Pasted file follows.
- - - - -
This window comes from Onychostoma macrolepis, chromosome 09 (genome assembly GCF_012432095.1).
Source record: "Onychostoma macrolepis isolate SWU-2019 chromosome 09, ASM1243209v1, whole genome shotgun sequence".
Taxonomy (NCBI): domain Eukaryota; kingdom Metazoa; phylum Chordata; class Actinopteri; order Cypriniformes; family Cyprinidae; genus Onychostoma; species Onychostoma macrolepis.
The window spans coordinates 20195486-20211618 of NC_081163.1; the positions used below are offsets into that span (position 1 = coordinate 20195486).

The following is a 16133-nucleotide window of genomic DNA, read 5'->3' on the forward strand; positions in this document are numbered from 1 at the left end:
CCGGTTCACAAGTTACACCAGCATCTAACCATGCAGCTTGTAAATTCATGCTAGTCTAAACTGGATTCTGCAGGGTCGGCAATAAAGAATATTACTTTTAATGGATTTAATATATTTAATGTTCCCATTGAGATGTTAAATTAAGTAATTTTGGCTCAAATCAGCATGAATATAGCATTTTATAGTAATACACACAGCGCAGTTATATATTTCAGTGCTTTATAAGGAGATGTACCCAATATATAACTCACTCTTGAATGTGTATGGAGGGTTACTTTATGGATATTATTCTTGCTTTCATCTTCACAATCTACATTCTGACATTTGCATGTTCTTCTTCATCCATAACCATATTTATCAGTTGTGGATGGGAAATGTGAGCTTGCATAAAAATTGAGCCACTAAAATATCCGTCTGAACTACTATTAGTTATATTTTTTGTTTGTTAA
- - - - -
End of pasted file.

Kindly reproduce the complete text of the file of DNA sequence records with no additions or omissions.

This window comes from Onychostoma macrolepis, chromosome 09 (genome assembly GCF_012432095.1).
Source record: "Onychostoma macrolepis isolate SWU-2019 chromosome 09, ASM1243209v1, whole genome shotgun sequence".
Taxonomy (NCBI): domain Eukaryota; kingdom Metazoa; phylum Chordata; class Actinopteri; order Cypriniformes; family Cyprinidae; genus Onychostoma; species Onychostoma macrolepis.
The window spans coordinates 20195486-20211618 of NC_081163.1; the positions used below are offsets into that span (position 1 = coordinate 20195486).

The following is a 16133-nucleotide window of genomic DNA, read 5'->3' on the forward strand; positions in this document are numbered from 1 at the left end:
CCGGTTCACAAGTTACACCAGCATCTAACCATGCAGCTTGTAAATTCATGCTAGTCTAAACTGGATTCTGCAGGGTCGGCAATAAAGAATATTACTTTTAATGGATTTAATATATTTAATGTTCCCATTGAGATGTTAAATTAAGTAATTTTGGCTCAAATCAGCATGAATATAGCATTTTATAGTAATACACACAGCGCAGTTATATATTTCAGTGCTTTATAAGGAGATGTACCCAATATATAACTCACTCTTGAATGTGTATGGAGGGTTACTTTATGGATATTATTCTTGCTTTCATCTTCACAATCTACATTCTGACATTTGCATGTTCTTCTTCATCCATAACCATATTTATCAGTTGTGGATGGGAAATGTGAGCTTGCATAAAAATTGAGCCACTAAAATATCCGTCTGAACTACTATTAGTTATATTTTTTGTTTGTTAA